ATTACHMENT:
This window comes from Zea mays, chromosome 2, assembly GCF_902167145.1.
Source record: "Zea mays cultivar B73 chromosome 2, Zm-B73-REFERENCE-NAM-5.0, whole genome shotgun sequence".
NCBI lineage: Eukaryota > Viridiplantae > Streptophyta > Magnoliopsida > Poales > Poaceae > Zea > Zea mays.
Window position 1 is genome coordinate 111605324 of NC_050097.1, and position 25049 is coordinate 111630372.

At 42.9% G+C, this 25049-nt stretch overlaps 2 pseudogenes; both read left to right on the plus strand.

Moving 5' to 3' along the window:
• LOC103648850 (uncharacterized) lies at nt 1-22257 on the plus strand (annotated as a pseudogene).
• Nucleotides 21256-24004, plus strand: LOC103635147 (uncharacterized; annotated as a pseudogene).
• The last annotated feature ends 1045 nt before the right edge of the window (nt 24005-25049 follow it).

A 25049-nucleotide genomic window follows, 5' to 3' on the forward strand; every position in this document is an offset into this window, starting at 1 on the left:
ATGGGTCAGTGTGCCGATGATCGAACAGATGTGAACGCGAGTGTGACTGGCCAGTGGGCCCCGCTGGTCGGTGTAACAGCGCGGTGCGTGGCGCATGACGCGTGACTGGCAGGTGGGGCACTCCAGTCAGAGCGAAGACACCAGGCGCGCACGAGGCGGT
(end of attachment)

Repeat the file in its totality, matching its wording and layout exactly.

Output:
This window comes from Zea mays, chromosome 2, assembly GCF_902167145.1.
Source record: "Zea mays cultivar B73 chromosome 2, Zm-B73-REFERENCE-NAM-5.0, whole genome shotgun sequence".
NCBI lineage: Eukaryota > Viridiplantae > Streptophyta > Magnoliopsida > Poales > Poaceae > Zea > Zea mays.
Window position 1 is genome coordinate 111605324 of NC_050097.1, and position 25049 is coordinate 111630372.

At 42.9% G+C, this 25049-nt stretch overlaps 2 pseudogenes; both read left to right on the plus strand.

Moving 5' to 3' along the window:
• LOC103648850 (uncharacterized) lies at nt 1-22257 on the plus strand (annotated as a pseudogene).
• Nucleotides 21256-24004, plus strand: LOC103635147 (uncharacterized; annotated as a pseudogene).
• The last annotated feature ends 1045 nt before the right edge of the window (nt 24005-25049 follow it).

A 25049-nucleotide genomic window follows, 5' to 3' on the forward strand; every position in this document is an offset into this window, starting at 1 on the left:
ATGGGTCAGTGTGCCGATGATCGAACAGATGTGAACGCGAGTGTGACTGGCCAGTGGGCCCCGCTGGTCGGTGTAACAGCGCGGTGCGTGGCGCATGACGCGTGACTGGCAGGTGGGGCACTCCAGTCAGAGCGAAGACACCAGGCGCGCACGAGGCGGT